Reva Gandhi– Mustangs Ahead
(LAKEWOOD RANCH, FL)- The LRHS agriculture students and FFA are working hard to keep all their farm animals healthy and safe, especially their newest additions.
Two cows, Penny and Dipsy, had calves in late October. Dipsy’s calf Brutus is a steer. A steer is a neutered male calf, who is raised for beef.
FFA has four older steers besides Brutus, one beef heifer, 13 dairy heifers, and multiple pasture cows. Each type of cow requires their own feed that is specially designed to help them grow.
The 13 dairy heifers are sponsored by Dakin Dairy Farm and are fed a total mixed ration, consisting of feedstuff that maintains their milk supply. The pasture cows are fed a different feed that focuses on maintaining their body and nutrition levels.
The LRHS barn also has seven pigs. The pigs are kept on high protein and fat feed to help develop their muscles and build their body coverage.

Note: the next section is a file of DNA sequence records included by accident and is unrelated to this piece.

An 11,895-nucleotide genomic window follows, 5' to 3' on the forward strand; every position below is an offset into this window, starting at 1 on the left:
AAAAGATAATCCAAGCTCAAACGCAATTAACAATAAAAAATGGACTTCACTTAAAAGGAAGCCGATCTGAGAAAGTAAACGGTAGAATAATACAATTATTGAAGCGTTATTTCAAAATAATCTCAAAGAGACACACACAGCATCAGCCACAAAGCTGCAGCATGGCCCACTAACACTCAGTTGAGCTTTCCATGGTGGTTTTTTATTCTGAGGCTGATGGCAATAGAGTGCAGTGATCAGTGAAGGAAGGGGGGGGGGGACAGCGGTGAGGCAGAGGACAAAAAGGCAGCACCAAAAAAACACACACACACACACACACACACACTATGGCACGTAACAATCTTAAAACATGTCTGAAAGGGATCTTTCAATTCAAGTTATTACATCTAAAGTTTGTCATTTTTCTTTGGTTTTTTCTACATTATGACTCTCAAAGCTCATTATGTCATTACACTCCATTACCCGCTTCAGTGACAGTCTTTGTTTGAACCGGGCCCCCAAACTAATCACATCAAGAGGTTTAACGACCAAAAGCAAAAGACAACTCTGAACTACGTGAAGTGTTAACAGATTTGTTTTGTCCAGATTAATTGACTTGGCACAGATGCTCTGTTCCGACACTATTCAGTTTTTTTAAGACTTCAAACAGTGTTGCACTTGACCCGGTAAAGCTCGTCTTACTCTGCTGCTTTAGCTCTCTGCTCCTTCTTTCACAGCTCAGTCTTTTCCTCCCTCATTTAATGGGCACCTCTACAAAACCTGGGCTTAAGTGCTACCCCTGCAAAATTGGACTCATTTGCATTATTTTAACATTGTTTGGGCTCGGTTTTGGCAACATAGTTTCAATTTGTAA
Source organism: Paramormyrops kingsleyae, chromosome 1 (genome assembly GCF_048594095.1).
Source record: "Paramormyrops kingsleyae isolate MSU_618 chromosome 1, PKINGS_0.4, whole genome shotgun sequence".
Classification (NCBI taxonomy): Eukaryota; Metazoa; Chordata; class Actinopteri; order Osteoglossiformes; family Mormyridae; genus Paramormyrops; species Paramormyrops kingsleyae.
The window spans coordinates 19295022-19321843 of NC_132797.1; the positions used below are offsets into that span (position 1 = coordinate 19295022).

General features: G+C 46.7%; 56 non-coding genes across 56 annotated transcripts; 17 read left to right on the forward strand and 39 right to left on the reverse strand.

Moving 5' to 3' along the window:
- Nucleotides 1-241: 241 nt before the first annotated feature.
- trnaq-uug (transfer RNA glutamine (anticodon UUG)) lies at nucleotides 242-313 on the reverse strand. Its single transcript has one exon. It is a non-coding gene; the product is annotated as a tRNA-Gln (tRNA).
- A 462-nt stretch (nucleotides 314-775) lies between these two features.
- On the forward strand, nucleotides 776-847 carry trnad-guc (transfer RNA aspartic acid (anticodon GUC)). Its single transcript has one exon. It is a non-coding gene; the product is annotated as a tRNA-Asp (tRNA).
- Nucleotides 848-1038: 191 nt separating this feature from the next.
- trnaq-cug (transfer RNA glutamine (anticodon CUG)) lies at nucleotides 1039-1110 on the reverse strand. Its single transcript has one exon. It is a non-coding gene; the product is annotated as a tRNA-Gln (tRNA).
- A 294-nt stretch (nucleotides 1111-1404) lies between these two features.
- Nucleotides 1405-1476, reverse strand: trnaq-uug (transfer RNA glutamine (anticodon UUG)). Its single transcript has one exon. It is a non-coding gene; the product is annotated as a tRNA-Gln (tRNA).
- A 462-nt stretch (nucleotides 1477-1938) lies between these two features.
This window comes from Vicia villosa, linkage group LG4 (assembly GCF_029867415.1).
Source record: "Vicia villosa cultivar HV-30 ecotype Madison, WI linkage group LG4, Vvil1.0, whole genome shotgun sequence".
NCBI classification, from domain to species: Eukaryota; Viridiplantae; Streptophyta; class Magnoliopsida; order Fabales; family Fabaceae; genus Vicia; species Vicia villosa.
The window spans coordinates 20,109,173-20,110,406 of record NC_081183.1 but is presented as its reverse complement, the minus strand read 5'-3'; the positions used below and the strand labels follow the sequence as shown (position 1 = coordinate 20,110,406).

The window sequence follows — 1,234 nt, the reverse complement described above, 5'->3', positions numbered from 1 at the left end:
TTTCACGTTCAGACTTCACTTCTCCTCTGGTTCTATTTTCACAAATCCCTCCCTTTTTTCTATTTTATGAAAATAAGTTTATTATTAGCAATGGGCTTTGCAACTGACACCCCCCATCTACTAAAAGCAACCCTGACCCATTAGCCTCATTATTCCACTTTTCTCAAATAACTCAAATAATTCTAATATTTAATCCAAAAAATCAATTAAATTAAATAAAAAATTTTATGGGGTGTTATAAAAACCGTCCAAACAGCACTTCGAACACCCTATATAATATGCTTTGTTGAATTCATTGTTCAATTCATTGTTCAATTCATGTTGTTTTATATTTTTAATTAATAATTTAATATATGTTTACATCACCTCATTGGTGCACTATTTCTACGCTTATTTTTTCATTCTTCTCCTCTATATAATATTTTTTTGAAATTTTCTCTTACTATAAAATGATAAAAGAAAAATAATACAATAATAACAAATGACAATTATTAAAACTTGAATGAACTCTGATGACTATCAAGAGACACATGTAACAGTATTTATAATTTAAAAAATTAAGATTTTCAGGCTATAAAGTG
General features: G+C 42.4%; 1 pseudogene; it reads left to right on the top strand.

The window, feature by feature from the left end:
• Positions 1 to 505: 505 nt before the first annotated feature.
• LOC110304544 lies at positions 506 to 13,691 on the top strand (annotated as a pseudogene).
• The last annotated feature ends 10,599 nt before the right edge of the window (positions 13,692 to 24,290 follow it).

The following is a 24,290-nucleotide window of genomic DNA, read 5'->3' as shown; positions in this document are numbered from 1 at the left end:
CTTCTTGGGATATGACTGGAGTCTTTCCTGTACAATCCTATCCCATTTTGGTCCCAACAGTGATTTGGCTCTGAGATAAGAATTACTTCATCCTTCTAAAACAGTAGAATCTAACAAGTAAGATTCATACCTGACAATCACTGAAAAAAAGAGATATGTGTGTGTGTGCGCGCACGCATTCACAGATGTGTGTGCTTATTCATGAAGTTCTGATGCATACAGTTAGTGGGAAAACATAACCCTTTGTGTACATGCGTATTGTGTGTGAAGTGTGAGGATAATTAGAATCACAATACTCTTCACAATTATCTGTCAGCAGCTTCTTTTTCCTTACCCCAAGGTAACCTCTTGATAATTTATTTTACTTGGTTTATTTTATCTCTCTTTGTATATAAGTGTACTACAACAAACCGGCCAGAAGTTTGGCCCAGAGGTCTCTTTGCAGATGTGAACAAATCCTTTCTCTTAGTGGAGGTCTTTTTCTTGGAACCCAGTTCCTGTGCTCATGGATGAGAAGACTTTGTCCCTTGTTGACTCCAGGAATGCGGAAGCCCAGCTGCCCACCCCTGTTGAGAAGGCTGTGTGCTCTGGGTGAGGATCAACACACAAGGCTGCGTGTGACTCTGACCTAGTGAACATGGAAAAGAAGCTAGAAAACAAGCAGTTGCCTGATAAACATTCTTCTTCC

Junior Emily Duthie tends to the school’s eight chickens. The chickens eat a feed designed for poultry that keeps their feathers shiny and consists of the proper nutrition they need.
Duthie stated, “The chickens have to be watched carefully and require a specific schedule. Every morning I release the chickens from their coop and feed them. Then, in the evening, I put the chickens back into their coop to protect them from predators.”
All equipment used is separated based on the species it is used to avoid cross contamination and help make feeding time easier.
All animal exhibitors are required to feed their animals at a specific time to ensure that the animals are fed on a consistent schedule. This helps to avoid traffic and crowding in the barn.
Exhibitors are required to wash their hands prior to entering and when exiting the barn, and are required to wear gloves when handling equipment, food, or livestock.
FFA president junior Madison Hartwig commented, “We implement the safety and ethical practices like the ones above to ensure all of our animals receive the best possible care here at the Ranch.”
With the extra precautions and new farm animals, the LRHS agriculture class and FFA are busier than ever.